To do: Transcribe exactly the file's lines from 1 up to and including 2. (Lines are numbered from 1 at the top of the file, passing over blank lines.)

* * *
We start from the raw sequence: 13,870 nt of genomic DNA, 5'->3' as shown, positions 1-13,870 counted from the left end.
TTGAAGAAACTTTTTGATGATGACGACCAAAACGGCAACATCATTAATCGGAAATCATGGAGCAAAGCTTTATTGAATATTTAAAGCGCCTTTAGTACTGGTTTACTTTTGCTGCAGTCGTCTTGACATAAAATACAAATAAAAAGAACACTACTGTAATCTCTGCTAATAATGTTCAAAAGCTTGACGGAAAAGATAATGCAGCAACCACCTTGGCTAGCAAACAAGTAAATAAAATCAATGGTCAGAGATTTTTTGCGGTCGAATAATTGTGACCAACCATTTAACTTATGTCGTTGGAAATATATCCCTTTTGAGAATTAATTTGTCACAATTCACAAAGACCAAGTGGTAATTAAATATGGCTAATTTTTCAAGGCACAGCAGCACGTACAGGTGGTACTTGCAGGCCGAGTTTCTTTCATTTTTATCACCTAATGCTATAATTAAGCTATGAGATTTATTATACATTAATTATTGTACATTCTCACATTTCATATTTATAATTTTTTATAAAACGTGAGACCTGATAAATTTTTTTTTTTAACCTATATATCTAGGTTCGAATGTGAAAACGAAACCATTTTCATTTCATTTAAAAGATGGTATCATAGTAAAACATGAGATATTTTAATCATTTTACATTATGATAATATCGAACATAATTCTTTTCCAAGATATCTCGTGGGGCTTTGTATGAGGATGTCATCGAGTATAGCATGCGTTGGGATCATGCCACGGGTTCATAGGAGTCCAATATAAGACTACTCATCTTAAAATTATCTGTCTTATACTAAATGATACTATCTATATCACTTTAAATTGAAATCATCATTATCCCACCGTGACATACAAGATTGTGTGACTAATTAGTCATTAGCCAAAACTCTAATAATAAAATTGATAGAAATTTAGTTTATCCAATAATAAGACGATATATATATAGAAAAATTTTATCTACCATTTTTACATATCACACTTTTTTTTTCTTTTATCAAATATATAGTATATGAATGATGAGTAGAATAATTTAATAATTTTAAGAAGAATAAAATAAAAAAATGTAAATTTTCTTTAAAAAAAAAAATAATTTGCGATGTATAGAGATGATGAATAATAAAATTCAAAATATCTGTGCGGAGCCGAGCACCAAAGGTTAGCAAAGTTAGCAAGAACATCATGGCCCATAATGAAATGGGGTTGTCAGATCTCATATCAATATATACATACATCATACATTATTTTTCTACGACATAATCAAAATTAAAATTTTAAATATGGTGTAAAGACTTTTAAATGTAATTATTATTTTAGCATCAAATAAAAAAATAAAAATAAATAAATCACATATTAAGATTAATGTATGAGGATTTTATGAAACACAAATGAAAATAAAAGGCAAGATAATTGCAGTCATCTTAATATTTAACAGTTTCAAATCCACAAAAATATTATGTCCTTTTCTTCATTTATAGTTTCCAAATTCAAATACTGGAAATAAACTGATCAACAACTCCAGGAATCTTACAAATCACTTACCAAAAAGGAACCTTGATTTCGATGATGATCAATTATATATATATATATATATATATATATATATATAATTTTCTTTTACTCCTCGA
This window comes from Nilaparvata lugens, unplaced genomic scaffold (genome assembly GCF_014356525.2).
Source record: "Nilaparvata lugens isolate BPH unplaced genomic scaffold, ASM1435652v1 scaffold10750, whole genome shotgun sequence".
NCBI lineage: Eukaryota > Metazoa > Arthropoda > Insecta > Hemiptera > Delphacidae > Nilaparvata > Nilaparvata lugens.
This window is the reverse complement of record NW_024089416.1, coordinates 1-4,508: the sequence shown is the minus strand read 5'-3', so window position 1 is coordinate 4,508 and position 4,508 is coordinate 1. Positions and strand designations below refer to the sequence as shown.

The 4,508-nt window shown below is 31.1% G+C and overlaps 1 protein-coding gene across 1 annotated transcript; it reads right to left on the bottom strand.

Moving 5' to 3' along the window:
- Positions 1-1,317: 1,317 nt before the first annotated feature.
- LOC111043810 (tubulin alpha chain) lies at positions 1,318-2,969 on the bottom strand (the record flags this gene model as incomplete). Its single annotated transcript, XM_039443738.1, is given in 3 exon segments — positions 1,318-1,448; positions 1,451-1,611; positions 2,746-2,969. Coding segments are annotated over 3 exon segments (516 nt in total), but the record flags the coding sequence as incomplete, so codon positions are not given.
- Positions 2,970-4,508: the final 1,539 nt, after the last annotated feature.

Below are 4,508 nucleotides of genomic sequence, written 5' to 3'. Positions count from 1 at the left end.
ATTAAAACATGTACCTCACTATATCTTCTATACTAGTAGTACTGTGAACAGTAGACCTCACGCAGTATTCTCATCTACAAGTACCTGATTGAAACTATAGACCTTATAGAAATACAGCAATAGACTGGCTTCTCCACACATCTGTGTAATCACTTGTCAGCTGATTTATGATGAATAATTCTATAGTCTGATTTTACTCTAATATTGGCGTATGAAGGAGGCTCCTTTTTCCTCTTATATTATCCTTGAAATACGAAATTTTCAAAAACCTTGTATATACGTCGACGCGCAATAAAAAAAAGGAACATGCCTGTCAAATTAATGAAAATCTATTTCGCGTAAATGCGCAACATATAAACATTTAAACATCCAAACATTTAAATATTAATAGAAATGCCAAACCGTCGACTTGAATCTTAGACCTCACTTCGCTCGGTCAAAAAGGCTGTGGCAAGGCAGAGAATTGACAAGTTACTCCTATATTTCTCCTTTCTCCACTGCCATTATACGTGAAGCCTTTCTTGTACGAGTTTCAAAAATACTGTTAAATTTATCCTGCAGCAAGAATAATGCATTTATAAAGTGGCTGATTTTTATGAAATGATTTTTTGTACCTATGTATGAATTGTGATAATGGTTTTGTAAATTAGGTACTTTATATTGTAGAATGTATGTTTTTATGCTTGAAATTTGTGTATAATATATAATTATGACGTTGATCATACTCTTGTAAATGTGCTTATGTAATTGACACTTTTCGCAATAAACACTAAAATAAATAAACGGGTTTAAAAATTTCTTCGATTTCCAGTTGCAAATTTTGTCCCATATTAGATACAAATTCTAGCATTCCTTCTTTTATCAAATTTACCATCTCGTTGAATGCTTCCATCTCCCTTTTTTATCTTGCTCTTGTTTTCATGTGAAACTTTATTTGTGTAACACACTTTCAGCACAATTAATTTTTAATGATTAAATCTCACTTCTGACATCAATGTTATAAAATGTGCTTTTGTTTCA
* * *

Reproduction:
We start from the raw sequence: 13,870 nt of genomic DNA, 5'->3' as shown, positions 1-13,870 counted from the left end.
TTGAAGAAACTTTTTGATGATGACGACCAAAACGGCAACATCATTAATCGGAAATCATGGAGCAAAGCTTTATTGAATATTTAAAGCGCCTTTAGTACTGGTTTACTTTTGCTGCAGTCGTCTTGACATAAAATACAAATAAAAAGAACACTACTGTAATCTCTGCTAATAATGTTCAAAAGCTTGACGGAAAAGATAATGCAGCAACCACCTTGGCTAGCAAACAAGTAAATAAAATCAATGGTCAGAGATTTTTTGCGGTCGAATAATTGTGACCAACCATTTAACTTATGTCGTTGGAAATATATCCCTTTTGAGAATTAATTTGTCACAATTCACAAAGACCAAGTGGTAATTAAATATGGCTAATTTTTCAAGGCACAGCAGCACGTACAGGTGGTACTTGCAGGCCGAGTTTCTTTCATTTTTATCACCTAATGCTATAATTAAGCTATGAGATTTATTATACATTAATTATTGTACATTCTCACATTTCATATTTATAATTTTTTATAAAACGTGAGACCTGATAAATTTTTTTTTTTAACCTATATATCTAGGTTCGAATGTGAAAACGAAACCATTTTCATTTCATTTAAAAGATGGTATCATAGTAAAACATGAGATATTTTAATCATTTTACATTATGATAATATCGAACATAATTCTTTTCCAAGATATCTCGTGGGGCTTTGTATGAGGATGTCATCGAGTATAGCATGCGTTGGGATCATGCCACGGGTTCATAGGAGTCCAATATAAGACTACTCATCTTAAAATTATCTGTCTTATACTAAATGATACTATCTATATCACTTTAAATTGAAATCATCATTATCCCACCGTGACATACAAGATTGTGTGACTAATTAGTCATTAGCCAAAACTCTAATAATAAAATTGATAGAAATTTAGTTTATCCAATAATAAGACGATATATATATAGAAAAATTTTATCTACCATTTTTACATATCACACTTTTTTTTTCTTTTATCAAATATATAGTATATGAATGATGAGTAGAATAATTTAATAATTTTAAGAAGAATAAAATAAAAAAATGTAAATTTTCTTTAAAAAAAAAAATAATTTGCGATGTATAGAGATGATGAATAATAAAATTCAAAATATCTGTGCGGAGCCGAGCACCAAAGGTTAGCAAAGTTAGCAAGAACATCATGGCCCATAATGAAATGGGGTTGTCAGATCTCATATCAATATATACATACATCATACATTATTTTTCTACGACATAATCAAAATTAAAATTTTAAATATGGTGTAAAGACTTTTAAATGTAATTATTATTTTAGCATCAAATAAAAAAATAAAAATAAATAAATCACATATTAAGATTAATGTATGAGGATTTTATGAAACACAAATGAAAATAAAAGGCAAGATAATTGCAGTCATCTTAATATTTAACAGTTTCAAATCCACAAAAATATTATGTCCTTTTCTTCATTTATAGTTTCCAAATTCAAATACTGGAAATAAACTGATCAACAACTCCAGGAATCTTACAAATCACTTACCAAAAAGGAACCTTGATTTCGATGATGATCAATTATATATATATATATATATATATATATATATATAATTTTCTTTTACTCCTCGA